What We Currently Know About Zika Virus

By: Dr. Richard Beigi, chief medical officer, Magee-Womens Hospital of UPMC

beigi-richard-hiPeople in the United States are growing concerned about the spread of Zika virus. Zika cannot be contracted through casual contact, or through air, food, or water. Humans can be infected with Zika virus through bites from an infected Aedes species of mosquitos or through unprotected sexual contact with an infected individual. No infected mosquitoes have been found in the continental United States yet and Pennsylvania isn’t home to the Aedes species.

The most common symptoms of Zika are fever, rash and conjunctivitis (red eyes). The illness is usually mild and symptoms typically last for several days to a week. There have been reports of microcephaly, a serious neurological birth defect in which a baby’s head is significantly smaller than normal, born to mothers who were infected with Zika virus while pregnant.

The virus has spread to countries in South America and the Caribbean, leading health officials to warn pregnant women against traveling to those areas. If travel cannot be avoided, pregnant women should talk to their doctors and  follow strict precautions to avoid mosquito bites. Any woman of child bearing age who is planning a pregnancy should consult with her doctor before travel to these areas and follow strategies to prevent mosquito bites. Updated guidelines from the CDC advise that pregnant women should avoid sexual contact or use condom protection with an individual who may be infected, or is at risk for infection based on his travel history, in order to prevent transmission of the Zika virus.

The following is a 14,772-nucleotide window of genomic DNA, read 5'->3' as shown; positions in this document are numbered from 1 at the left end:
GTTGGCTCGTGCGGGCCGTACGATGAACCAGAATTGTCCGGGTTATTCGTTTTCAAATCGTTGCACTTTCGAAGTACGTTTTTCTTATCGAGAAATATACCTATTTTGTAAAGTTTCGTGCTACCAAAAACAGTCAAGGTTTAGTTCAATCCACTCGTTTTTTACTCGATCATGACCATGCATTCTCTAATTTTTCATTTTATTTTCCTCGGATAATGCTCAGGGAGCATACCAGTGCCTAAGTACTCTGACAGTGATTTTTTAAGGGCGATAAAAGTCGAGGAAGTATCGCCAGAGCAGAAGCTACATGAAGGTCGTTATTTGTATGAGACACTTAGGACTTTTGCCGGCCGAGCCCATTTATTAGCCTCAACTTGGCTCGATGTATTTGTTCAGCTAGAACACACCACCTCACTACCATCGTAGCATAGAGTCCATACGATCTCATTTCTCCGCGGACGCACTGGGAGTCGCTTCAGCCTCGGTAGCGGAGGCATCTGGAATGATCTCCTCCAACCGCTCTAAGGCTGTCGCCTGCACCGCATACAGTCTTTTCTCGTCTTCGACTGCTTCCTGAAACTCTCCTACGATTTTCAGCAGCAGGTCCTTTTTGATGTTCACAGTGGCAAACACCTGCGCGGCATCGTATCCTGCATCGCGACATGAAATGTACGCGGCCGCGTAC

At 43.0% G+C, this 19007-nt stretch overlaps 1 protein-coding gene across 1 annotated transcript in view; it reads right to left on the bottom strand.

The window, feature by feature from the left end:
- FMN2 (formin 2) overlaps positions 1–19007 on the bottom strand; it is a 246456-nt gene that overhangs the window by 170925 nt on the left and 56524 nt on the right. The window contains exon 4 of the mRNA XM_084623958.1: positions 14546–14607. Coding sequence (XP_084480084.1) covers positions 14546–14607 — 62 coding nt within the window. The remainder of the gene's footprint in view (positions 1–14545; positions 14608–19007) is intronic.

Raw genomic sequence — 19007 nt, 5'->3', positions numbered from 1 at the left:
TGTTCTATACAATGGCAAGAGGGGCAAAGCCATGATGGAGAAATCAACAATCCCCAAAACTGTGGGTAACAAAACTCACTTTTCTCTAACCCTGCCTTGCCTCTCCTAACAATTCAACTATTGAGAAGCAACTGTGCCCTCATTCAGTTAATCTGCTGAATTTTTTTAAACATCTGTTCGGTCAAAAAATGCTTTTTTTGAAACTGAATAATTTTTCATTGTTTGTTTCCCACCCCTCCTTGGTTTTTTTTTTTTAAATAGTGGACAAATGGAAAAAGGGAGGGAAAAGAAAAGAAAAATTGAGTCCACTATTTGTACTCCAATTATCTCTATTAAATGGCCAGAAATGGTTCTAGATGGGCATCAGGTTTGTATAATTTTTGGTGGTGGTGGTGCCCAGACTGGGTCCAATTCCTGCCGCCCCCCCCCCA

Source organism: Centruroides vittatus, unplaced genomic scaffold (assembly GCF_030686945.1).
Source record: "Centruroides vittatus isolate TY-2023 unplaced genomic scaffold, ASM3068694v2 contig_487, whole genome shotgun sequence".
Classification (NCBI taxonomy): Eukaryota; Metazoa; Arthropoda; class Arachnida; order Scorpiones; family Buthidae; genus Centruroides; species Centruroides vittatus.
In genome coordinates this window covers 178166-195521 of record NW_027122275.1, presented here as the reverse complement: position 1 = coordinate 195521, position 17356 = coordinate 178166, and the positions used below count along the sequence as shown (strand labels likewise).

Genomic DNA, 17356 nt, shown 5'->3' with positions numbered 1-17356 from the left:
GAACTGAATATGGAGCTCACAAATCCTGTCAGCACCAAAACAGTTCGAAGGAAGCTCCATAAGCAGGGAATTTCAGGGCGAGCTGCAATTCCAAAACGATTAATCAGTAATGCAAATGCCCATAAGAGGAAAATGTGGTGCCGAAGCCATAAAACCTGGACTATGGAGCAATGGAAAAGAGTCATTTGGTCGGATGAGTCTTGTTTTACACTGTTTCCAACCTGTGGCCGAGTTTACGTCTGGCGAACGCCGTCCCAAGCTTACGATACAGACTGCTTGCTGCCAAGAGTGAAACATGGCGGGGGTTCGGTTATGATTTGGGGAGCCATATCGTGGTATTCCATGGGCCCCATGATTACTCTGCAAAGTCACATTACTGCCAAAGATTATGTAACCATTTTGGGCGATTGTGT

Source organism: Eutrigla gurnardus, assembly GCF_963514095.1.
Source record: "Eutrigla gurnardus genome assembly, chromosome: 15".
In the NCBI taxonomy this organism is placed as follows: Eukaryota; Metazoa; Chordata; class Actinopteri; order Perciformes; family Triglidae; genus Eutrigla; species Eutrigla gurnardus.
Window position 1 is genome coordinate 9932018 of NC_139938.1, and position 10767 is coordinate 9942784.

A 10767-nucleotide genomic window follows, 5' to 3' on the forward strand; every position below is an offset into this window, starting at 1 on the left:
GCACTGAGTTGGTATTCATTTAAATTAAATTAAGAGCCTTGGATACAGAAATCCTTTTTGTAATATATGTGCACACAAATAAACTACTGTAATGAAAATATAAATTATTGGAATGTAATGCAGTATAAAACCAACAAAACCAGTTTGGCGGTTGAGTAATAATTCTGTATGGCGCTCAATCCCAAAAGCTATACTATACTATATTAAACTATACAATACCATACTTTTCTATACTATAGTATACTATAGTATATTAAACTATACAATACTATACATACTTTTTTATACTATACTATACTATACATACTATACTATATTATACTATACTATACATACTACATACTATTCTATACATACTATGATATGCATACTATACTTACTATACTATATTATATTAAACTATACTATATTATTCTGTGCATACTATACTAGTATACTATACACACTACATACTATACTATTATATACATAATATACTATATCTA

To date, no locally transmitted Zika cases have been reported in the continental United States and there is little risk of acquiring Zika in Pennsylvania at this time. UPMC is following all guidelines and recommendations from the CDC, the Pennsylvania Department of Health and the Allegheny County Health Department. Pregnant women who have a history of travel to affected areas, or have a sexual partner who has traveled to a high-risk area, should contact their personal obstetrician or midwives for advice and testing.

For more information on Zika affected areas, prevention and the travel alert for people traveling to regions and certain countries where Zika virus transmission is ongoing, visit: http://www.cdc.gov/zika/